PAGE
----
It’s our experience that all great leadership starts with self-leadership. We define self-leadership as “creating outcomes that matter most.” When we create outcomes that matter most for ourselves, we are naturally acting at the highest levels of excellence—delivering the best results possible in our lives. Self-leadership is a critical prerequisite for great leadership, but leadership goes beyond this and scales leadership—scales the capacity and capability of the organization to create what matters most.

Furthermore, in order for leadership to be transformative, it’s not enough to internally and privately work on your individual leadership—this is simply not sufficient to transform your organization. While starting with self-leadership is the critical first step, scaling leadership beyond yourself to the rest of your team, and to your team’s teams, is essential for organizational transformation. Organizational transformation occurs when individual development becomes collective leadership effectiveness.



What is the cancelling effect? How do you coach leaders who fall into this trap?

It’s not uncommon to hear the following statements about leaders in an organization: “She can’t get out of her own way,” or “He keeps shooting himself in the foot,” or “She cancels herself out.” Statements like these are an indication that a leader is canceling out his or her effectiveness. How does this happen?

Not every quality we carry with us and exhibit as leaders is a strength. None of us is a perfect human being. We also have liabilities. This planet on which we live is a spiritual boot camp like none other, and we are here to evolve as humans, so weaknesses and liabilities go with the territory. There’s no shame in that. Welcome to the human race.

In our research into the written feedback that senior leaders provide to one another, we found that the highly Reactive and ineffective leaders had a one-to-one ratio of strengths to liabilities. This is the Canceling Effect. The Canceling Effect occurs when a leader’s strengths are cancelled out by their liabilities. This has the additional effect of preventing these leaders from scaling their leadership. These leaders are literally in their own way and in the way of their organizations’ ability to scale.

When we encounter leaders whose strengths are cancelled out by their liabilities, we encourage them to build or further develop a strength that will take their leadership to the next level. We then ask them to identify and deemphasize a behavior that is cancelling out that very strength. For example, a leader might have a strength of being results focused, with an offsetting liability of micromanaging his or her people. We would encourage this leader to put a full focus on delivering results and build alignment within the team for achieving those results while backing off on micromanaging the members of their team. We encourage them to co-create a vision or final goal with their team and then allow employees to find the best ways to achieve it.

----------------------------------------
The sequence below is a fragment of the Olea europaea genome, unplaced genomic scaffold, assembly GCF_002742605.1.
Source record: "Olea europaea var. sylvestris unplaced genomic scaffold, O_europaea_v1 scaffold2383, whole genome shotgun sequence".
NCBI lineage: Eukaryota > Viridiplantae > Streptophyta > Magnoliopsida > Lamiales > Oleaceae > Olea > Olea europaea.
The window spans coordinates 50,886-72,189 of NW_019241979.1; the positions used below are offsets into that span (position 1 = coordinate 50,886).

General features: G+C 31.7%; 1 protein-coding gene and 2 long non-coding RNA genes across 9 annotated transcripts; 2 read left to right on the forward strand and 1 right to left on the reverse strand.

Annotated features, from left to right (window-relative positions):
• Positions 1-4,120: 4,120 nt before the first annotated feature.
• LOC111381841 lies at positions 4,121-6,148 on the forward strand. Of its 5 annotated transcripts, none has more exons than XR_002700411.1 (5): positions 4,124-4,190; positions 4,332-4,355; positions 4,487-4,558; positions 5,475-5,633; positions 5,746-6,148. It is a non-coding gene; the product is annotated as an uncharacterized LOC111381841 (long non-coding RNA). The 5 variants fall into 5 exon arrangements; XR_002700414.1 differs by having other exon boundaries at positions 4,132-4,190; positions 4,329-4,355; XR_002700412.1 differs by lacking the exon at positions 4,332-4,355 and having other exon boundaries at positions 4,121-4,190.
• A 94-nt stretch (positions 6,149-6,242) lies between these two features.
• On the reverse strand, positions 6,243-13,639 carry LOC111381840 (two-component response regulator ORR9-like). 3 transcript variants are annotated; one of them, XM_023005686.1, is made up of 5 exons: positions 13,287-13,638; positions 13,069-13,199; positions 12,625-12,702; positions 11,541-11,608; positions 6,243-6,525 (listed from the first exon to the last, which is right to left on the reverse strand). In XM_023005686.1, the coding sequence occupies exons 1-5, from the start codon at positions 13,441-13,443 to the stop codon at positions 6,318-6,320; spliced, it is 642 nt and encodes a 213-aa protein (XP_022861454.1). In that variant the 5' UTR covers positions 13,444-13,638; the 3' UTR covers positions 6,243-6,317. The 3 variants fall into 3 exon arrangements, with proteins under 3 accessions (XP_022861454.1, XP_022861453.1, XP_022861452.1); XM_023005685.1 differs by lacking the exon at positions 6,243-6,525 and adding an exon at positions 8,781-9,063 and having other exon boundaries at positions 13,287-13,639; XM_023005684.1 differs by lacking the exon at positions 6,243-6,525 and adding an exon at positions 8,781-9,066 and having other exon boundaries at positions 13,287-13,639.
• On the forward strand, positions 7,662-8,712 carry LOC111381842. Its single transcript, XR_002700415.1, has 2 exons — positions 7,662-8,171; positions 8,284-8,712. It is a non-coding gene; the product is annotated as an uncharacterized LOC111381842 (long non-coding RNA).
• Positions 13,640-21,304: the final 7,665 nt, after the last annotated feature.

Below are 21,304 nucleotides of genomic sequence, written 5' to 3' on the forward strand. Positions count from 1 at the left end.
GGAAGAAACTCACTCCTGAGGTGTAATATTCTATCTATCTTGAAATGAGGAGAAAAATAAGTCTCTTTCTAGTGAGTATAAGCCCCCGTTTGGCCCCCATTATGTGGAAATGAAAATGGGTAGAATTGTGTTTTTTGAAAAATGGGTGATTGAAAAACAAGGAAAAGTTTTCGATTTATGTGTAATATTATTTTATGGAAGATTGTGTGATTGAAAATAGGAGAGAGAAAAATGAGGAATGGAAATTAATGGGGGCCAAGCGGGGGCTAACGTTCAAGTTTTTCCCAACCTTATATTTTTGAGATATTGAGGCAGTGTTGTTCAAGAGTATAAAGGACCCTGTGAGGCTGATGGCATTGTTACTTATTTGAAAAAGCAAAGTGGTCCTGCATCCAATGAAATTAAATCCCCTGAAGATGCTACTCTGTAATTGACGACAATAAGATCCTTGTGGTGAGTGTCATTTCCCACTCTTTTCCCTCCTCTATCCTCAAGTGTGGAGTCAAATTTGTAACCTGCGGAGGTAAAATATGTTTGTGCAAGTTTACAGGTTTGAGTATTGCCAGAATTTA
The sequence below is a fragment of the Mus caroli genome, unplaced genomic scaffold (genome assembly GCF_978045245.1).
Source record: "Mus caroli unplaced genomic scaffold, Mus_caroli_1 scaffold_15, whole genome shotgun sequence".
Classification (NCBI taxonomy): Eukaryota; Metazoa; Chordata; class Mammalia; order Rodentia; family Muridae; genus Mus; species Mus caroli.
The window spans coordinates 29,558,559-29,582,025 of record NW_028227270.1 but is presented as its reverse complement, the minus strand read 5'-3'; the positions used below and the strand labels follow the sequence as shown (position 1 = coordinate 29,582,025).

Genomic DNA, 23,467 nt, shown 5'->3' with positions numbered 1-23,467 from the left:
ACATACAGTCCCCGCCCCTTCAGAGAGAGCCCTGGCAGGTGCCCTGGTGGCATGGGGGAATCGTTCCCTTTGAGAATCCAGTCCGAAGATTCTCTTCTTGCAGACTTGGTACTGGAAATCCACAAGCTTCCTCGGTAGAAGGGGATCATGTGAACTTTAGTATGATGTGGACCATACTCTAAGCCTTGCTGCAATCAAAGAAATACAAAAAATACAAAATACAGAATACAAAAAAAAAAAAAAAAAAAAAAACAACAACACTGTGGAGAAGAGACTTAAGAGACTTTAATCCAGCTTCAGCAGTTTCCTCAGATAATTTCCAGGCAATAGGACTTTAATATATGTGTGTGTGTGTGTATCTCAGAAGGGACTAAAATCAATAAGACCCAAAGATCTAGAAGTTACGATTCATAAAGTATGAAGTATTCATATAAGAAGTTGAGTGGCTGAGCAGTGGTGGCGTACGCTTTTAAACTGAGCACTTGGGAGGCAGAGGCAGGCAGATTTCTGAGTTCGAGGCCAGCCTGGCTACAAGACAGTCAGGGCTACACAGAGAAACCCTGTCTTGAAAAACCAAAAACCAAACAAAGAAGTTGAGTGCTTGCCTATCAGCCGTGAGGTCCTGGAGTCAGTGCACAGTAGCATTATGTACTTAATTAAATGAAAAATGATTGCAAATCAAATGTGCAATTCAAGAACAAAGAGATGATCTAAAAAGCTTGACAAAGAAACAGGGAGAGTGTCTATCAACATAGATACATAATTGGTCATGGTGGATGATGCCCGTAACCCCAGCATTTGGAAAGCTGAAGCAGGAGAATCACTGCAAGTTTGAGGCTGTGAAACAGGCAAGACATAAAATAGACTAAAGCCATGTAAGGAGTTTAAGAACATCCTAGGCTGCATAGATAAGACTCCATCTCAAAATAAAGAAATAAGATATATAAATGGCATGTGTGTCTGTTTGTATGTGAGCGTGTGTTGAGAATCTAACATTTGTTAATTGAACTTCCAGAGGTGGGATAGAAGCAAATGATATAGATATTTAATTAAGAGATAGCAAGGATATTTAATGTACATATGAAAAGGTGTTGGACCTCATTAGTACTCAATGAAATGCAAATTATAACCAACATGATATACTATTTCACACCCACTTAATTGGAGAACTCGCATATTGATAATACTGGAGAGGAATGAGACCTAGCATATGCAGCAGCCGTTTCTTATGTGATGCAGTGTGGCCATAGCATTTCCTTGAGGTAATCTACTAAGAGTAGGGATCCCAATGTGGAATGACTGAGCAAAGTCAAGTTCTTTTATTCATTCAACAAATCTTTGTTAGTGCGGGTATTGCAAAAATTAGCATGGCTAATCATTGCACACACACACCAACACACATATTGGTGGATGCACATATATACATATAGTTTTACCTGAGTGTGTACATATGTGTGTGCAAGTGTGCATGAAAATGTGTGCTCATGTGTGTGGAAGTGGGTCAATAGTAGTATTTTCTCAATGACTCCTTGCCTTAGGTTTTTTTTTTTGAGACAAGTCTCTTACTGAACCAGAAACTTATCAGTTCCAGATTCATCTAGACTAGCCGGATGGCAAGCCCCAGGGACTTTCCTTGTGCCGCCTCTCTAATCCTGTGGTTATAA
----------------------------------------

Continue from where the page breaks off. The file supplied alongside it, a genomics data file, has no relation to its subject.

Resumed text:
Or a leader might have a positive attitude but is impatient with his or her employees and coworkers. We would coach the leader to build on and extend his or her positive attitude in the workplace (and in their personal life, for that matter), but to be more patient with employees and coworkers and to understand that they need sufficient space to find their own way to the truth—and to the outcomes the organization desires. In this way, leaders can avoid canceling themselves out.


Replicate High-Create Leaders

How do you cultivate an organization of High-Creative leaders and replicate them?

One of the best ways to cultivate an organization of High-Creative leaders and then replicate them is to construct organizational structures and processes that provide them with feedback on how they are showing up in the workplace. One of the best ways to do this is through a tool we created called the Leadership Circle Profile (LCP)—a 360-degree assessment that serves as a powerful and detailed “MRI” of the quality and effectiveness of any leader and of the leadership culture in any organization.

LCP results are diagramed in the form of a circle (see Figures 1 & 2). Here we see two aggregate profiles. One for the sample of High-Creative senior leaders in our study and another for the High-Reactive leaders.


High-Creative Profile
Copyright Conscious Leadership, Used by Permission


The top half of the circle is comprised of 18 Creative Competencies that relate to measures of leadership effectiveness and business performance. The bottom half of the circle is comprised of 11 Reactive Tendencies. Reactive Tendencies are leadership strengths that are being run reactively—defensive strategies that we default to when we feel under pressure or at risk. When we run our strengths reactively, they become liabilities.